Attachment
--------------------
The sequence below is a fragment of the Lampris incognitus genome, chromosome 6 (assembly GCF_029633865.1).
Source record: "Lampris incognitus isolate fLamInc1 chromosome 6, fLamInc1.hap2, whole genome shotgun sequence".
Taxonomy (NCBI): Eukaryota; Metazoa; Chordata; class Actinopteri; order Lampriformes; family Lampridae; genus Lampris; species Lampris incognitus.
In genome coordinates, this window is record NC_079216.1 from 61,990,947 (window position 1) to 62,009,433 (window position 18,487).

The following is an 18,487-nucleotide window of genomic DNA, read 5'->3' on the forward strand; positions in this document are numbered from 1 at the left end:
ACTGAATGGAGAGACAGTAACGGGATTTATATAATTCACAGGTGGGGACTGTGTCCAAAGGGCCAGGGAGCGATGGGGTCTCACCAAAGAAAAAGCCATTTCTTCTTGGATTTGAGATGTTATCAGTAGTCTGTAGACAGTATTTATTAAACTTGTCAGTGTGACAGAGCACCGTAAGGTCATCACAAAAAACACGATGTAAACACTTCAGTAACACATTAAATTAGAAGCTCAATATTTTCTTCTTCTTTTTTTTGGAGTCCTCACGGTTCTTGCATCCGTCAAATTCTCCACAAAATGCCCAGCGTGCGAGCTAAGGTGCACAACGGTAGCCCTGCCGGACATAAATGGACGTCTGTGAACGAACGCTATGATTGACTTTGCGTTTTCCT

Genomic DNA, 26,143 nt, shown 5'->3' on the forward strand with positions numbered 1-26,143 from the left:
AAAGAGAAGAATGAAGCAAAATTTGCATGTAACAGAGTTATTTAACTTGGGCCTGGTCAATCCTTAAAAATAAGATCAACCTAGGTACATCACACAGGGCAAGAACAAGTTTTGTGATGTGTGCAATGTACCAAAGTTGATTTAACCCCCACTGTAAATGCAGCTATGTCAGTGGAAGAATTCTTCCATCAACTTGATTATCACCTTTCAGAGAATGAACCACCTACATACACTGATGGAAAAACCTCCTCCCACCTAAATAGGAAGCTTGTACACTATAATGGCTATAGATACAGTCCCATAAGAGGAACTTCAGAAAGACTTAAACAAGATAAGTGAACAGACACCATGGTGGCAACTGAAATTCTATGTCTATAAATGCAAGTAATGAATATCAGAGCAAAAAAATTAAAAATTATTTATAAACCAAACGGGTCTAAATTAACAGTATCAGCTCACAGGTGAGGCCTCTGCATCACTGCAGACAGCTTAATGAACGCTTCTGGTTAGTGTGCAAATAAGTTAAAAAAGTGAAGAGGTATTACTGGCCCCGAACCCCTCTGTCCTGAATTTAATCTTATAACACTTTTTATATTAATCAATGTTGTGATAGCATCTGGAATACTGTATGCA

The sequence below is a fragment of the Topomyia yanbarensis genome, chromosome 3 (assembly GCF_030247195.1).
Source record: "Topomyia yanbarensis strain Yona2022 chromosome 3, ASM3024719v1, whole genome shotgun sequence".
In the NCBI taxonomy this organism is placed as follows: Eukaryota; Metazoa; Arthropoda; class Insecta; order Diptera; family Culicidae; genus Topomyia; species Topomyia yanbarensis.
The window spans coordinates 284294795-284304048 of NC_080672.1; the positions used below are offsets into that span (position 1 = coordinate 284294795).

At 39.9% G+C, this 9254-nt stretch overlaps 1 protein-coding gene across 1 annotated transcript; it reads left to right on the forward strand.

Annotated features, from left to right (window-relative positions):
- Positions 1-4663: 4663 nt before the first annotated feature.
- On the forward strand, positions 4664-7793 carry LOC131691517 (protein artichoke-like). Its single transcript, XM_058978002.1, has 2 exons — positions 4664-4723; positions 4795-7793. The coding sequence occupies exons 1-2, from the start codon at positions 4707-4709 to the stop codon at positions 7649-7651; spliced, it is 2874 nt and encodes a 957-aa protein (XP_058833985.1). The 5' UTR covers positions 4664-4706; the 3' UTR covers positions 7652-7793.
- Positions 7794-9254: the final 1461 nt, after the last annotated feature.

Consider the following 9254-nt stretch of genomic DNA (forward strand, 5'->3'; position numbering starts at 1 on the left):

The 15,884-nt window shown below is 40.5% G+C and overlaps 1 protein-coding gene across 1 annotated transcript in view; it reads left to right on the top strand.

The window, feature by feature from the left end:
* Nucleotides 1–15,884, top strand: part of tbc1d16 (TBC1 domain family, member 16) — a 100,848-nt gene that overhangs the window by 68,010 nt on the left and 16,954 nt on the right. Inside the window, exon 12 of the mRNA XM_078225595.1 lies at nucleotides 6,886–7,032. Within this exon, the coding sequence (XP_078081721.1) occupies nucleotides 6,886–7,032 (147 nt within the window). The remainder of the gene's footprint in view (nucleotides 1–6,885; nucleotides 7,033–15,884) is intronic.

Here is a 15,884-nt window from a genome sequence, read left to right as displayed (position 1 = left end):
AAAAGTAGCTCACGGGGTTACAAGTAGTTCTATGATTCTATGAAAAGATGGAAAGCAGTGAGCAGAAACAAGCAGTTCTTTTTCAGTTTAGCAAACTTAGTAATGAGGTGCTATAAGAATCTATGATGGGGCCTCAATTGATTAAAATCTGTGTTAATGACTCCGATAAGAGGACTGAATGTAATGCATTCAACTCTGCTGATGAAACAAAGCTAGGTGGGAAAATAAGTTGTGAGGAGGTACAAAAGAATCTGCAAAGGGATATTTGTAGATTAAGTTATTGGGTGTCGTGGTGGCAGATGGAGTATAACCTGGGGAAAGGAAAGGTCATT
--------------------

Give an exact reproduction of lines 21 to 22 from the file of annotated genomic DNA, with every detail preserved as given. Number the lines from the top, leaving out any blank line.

* Nucleotides 1–15,884, top strand: part of tbc1d16 (TBC1 domain family, member 16) — a 100,848-nt gene that overhangs the window by 68,010 nt on the left and 16,954 nt on the right. Inside the window, exon 12 of the mRNA XM_078225595.1 lies at nucleotides 6,886–7,032. Within this exon, the coding sequence (XP_078081721.1) occupies nucleotides 6,886–7,032 (147 nt within the window). The remainder of the gene's footprint in view (nucleotides 1–6,885; nucleotides 7,033–15,884) is intronic.

Here is a 15,884-nt window from a genome sequence, read left to right as displayed (position 1 = left end):